8 Tips to Help Babies' Hearts
American Heart Association Issues New Recommendations to Help Prevent Congenital Heart Defects
May 22, 2007 -- The American Heart Association has issued eight new
recommendations to help reduce
congenital heart defects in babies.
The recommendations include actions women can take before becoming
The recommendations, printed in the journal Circulation, are as
- Take a multivitamin that contains folic acid.
- Get preconception and prenatal medical care.
- Get screened for diabetes. If you have diabetes, manage it carefully during
- Get vaccinated against rubella and influenza (flu).
- If you have an inherited disease called PKU (phenylketonuria), which
affects your diet, talk to your doctor about proper nutrition during
- With your doctor, review any medicines you use, including over-the-counter
- Avoid contact with people who have the flu or other feverish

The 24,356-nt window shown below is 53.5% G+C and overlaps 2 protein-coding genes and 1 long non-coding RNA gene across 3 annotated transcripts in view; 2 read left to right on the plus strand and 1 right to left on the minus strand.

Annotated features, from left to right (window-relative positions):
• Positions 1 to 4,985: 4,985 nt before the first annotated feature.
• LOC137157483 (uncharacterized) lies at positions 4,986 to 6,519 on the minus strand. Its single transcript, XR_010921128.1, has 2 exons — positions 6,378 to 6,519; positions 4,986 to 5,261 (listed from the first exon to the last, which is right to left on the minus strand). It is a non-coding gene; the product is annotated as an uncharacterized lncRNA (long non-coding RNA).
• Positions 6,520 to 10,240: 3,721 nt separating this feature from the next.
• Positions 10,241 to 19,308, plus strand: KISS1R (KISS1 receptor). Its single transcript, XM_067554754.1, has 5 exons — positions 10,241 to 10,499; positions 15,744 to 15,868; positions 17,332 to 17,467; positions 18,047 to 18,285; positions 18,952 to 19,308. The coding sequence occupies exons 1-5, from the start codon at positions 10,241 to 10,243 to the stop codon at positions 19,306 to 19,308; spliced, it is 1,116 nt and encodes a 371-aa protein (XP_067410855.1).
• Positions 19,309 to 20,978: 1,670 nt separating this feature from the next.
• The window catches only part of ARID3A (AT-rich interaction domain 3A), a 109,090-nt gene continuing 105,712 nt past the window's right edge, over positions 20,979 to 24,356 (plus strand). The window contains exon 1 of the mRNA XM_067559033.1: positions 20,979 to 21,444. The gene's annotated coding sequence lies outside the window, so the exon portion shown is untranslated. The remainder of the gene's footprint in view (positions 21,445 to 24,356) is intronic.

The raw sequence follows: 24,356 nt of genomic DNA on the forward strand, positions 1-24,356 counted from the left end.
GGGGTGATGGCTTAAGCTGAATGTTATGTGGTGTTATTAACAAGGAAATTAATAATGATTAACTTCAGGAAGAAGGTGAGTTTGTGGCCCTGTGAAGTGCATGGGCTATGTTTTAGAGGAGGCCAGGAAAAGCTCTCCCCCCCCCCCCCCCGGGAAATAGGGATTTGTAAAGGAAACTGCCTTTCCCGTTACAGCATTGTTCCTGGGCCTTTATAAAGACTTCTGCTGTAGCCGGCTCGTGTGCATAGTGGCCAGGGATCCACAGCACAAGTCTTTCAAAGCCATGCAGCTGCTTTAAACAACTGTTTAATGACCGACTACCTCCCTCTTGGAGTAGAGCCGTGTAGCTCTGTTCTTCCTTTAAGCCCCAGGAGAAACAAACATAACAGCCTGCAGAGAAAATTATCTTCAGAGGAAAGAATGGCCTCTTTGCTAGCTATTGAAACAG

- Avoid exposure to organic solvents, found in products including paints and
Those tips, endorsed by the American Academy of Pediatrics, come from
doctors who reviewed research on uninherited risk factors for congenital heart
They included Catherine Webb, MD. She works in Chicago as a pediatric
cardiologist at Children's Memorial Hospital and as a pediatrics professor at
Northwestern University's medical school.
Prevention Prior to Pregnancy
In an American Heart Association news release, Webb stresses "the need
to think about prevention of heart defects in babies before conception and very
early in pregnancy.
"Paying attention to parental lifestyle issues and the association with
congenital heart disease is a good start," says Webb.
"However," she adds, "congenital heart disease may still occur
in children despite excellent prenatal care and the very best efforts on the
Webb's team only reviewed observational studies, which don't directly test
strategies to prevent congenital heart defects. It's possible that unmeasured
factors affected the studies' results.
Webb and colleagues aren't blaming congenital heart defects on what parents
did or didn't do before having a baby. Doctors often don't know exactly why
congenital heart defects occur, and genes can play a role in congenital heart
"It is very important to continue to learn much more about prevention of
congenital heart disease through ongoing research," says Webb.